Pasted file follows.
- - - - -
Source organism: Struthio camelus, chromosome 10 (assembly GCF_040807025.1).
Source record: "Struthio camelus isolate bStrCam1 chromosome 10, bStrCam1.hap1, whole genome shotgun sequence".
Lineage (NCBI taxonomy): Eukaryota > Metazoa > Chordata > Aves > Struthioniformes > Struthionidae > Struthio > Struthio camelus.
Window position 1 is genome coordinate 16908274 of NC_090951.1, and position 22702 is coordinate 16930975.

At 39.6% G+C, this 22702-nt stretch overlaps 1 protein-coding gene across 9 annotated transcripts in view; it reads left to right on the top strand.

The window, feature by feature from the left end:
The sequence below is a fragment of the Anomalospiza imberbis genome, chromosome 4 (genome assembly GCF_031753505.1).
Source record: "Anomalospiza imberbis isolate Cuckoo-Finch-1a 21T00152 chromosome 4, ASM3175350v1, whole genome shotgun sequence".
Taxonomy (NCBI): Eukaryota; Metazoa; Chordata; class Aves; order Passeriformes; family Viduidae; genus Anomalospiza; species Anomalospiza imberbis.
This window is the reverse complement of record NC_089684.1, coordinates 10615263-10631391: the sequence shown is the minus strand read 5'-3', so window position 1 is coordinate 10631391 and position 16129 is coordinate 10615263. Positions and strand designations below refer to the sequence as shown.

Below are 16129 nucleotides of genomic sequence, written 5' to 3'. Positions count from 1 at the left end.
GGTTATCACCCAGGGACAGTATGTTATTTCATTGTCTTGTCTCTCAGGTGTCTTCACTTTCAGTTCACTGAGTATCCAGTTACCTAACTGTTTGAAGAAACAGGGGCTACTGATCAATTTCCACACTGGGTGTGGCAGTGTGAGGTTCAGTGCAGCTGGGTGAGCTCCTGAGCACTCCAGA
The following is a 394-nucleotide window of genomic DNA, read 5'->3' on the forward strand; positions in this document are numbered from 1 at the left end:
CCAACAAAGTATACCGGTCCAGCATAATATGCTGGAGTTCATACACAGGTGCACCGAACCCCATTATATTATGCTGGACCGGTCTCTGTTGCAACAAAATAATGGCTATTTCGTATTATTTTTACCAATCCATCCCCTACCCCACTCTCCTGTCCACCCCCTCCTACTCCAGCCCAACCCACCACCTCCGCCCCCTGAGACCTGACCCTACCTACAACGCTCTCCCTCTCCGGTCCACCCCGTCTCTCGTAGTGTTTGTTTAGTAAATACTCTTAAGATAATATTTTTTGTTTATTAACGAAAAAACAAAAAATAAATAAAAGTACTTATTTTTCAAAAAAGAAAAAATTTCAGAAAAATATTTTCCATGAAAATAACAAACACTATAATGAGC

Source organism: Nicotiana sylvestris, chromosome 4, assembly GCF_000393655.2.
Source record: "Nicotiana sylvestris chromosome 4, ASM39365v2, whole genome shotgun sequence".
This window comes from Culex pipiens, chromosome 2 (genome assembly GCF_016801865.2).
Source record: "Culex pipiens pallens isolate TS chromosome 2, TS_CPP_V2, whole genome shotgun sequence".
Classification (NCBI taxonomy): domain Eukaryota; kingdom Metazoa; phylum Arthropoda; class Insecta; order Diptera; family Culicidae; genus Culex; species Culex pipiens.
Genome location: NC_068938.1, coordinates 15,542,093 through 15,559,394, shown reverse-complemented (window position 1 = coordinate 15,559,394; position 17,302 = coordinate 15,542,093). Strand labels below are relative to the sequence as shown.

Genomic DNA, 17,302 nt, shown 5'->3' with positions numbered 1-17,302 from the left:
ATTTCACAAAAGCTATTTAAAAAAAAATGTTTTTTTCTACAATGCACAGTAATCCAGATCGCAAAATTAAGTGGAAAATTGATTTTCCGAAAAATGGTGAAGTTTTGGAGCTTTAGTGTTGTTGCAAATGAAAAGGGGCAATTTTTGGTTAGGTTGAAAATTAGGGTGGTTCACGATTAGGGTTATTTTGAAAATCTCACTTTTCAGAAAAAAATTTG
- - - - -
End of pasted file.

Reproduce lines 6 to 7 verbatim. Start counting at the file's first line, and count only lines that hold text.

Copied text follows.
The window, feature by feature from the left end:
The sequence below is a fragment of the Anomalospiza imberbis genome, chromosome 4 (genome assembly GCF_031753505.1).